Blackhawk #230

it only lasted 14 issues before the title was cancelled.

The Blackhawks would make a brief comeback in 1976 as a group of mercenaries,

Blackhawk #244

but they were cancelled again until the 1980’s when they were sent back to their familiar stomping grounds of World War 2.

Blackhawk #251

The 1980’s series reworked the Blackhawks and gave their older stories a more modern update in terms of storytelling, including a much more dignified appearance and backstory for poor Chop Chop.

In 1988 DC reworked its entire history with the mega event Crisis on Infinite Earths 

Image result for dc comics crisis on infinite earths

and the Blackhawks made the cut.  They were given another reworking and this time the squadron was led by a man named Janos Prohaska, an actual Polish national who was forced to flee his home after the Soviets kicked him out.

Image result for dc comics blackhawk janos prohaska

The Blackhawks continue to be a part of the DC universe.  One of their more noticeable appearances was in the excellent Justice League animated show where they played a major part in the episode “The Savage Time”.

Image result for dc comics blackhawks the savage time

and in the show Arrow the “Blackhawk Squad Protection Group” made an appearance as the place of employment for John Diggle’s commanding officer Ted Gaynor.

Image result for arrow ted gaynor

Also, a group calling themselves the Blackhawks got their own title in DC Comics’ New 52 relaunch,

Image result for dc comics blackhawks new 52

but they have yet to show up in DC’s more recent “Rebirth” relaunch.

The Blackhawks are a team with a long and fantastic history.  What I find really fascinating is just how well they were able to survive so much while so many of their contemporaries fell through the cracks, never to be seen again and if it wasn’t for characters like Plastic Man,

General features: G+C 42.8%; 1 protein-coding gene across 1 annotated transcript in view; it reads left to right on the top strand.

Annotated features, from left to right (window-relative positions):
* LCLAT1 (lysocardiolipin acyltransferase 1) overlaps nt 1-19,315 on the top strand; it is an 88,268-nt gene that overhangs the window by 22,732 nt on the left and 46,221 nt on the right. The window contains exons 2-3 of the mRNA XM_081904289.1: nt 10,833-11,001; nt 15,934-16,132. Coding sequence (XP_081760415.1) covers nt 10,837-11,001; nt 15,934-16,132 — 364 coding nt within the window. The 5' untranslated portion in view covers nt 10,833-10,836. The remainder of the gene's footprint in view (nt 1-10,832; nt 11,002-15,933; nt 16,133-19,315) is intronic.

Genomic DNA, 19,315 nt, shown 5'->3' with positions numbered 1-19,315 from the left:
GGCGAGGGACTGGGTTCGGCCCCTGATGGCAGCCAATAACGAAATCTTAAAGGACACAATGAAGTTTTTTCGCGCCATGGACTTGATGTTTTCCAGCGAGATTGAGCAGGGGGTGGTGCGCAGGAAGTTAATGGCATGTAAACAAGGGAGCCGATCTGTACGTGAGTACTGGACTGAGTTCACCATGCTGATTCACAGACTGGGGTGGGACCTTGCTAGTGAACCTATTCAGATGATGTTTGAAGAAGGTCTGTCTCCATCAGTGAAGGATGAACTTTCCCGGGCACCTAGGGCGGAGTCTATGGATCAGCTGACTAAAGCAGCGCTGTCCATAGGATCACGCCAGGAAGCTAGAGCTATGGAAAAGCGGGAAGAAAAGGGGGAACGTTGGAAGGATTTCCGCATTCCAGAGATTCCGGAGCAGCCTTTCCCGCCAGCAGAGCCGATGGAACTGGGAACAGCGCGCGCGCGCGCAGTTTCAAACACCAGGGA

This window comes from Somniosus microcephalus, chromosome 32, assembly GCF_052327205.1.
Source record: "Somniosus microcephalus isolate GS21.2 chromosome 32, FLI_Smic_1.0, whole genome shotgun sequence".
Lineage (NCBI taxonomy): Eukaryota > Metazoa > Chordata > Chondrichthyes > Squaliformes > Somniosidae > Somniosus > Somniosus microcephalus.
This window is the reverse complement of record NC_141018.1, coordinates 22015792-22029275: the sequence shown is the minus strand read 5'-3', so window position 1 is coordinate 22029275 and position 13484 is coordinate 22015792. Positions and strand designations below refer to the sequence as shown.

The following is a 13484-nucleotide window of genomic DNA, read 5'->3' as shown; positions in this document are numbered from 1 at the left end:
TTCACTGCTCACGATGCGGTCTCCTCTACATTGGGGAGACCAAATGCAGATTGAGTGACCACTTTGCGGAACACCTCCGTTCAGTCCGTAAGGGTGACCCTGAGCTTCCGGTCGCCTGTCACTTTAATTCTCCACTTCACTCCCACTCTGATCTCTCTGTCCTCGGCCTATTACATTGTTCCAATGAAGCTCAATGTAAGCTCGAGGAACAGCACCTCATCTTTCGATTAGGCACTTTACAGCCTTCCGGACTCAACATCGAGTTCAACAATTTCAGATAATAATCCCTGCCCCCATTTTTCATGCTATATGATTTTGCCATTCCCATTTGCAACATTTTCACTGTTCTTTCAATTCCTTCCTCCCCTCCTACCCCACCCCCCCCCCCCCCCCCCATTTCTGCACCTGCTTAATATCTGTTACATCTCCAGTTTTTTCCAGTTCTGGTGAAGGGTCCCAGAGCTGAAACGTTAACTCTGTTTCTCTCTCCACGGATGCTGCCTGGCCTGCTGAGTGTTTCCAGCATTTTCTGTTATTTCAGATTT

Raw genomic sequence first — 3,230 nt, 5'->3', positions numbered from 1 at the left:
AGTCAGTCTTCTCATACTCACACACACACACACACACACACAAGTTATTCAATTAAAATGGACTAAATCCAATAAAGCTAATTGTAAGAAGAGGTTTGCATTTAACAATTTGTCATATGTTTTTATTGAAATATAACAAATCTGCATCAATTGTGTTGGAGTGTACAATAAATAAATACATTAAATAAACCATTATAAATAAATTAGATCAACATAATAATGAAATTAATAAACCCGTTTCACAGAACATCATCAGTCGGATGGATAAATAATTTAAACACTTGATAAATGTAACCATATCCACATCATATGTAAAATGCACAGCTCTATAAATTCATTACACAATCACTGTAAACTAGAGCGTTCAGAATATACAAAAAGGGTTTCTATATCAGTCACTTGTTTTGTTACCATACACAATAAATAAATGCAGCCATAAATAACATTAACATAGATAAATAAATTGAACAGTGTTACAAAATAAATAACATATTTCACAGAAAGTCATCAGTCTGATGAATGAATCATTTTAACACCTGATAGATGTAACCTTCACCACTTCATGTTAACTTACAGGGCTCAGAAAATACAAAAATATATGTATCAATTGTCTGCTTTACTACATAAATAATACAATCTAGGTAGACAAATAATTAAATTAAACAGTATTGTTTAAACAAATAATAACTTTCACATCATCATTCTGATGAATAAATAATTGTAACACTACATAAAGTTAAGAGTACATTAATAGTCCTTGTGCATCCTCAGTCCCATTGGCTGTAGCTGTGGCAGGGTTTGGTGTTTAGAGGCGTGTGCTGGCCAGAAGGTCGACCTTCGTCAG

Image result for quality comics plastic man

I would go as far as to say that the Blackhawks were the best and most notable comic to ever be published by Quality Comics.

Image result for quality comics blackhawk

Golden Age Showcase: Bulletman

Quickly, when you hear the name “Bulletman”, what’s the first thing that comes to your mind?

Personally I image some sort of dark, brooding, Punisher type hero who lets his guns do the talking and they aren’t taking “no” for an answer.

Kind of like what you might have found in a lot of comics from the 1990’s.

Image result for image comics overtkill

Side note: the above image is a character named Overtkill.  Yes, that is how you spell his name.

Well, in the 1940’s a company called Fawcett Comics created a character named Bulletman and he looked like this:

Image result for fawcett comics bulletman

Good Lord…that hat!

Origin and Career

Bulletman made his first appearance in Nickel Comics #1 in May of 1940.

Comic Book Cover For Nickel Comics #1

He was published by Fawcett Comics and was created by writer/editor Bill Parker and artist John Smalle.

Bill Parker created Fawcett’s most popular character, Captain Marvel.

Image result for bill parker captain marvel

Remember this, it will be important later.

As for origins, Bulletman’s civilian identity is Jim Barr.  His story takes a welcome break from the “I’m just going to fight crime because I’m rich and I have nothing better to do” school of thought and takes its cues from the Batman school of crime fighting.  Namely, his parents get killed by criminals so he decides to fight crime at a young age.

Comic Book Cover For Nickel Comics #1

No word on what happened to his mom.

A couple of things are interesting in this origin story.  First, the boy is a scientist and never had any aspirations to be an athlete, so that’s a pretty good deviation from the norm.

Second, he develops a “crime cure” because he believes that crime is a disease that can be treated like malaria or small pox.

Wow, there’s…enough to unpack in that last panel alone to fill an entire book.  So let’s skip over that and save it for arguing in the comments.

Sadly, Jim suffers from the plight that all smart people seem to suffer from in fiction, having his career hampered by idiots and jocks.

Comic Book Cover For Nickel Comics #1

Three things to note here on this page.  First, this is the best scan I could find.  Second, the only one who believes in him is a pretty lady named Susan Kent, who eventually becomes his girlfriend and wife.  Finally, notice how the cop in the second to last panel is openly justifying torture to extract a confession from a criminal using a rubber hose.

Meanwhile the “crime cure” works!  Sort of…

Comic Book Cover For Nickel Comics #1

I mean, it turns him into a superhero so yeah…he gets to cure crime by punching things.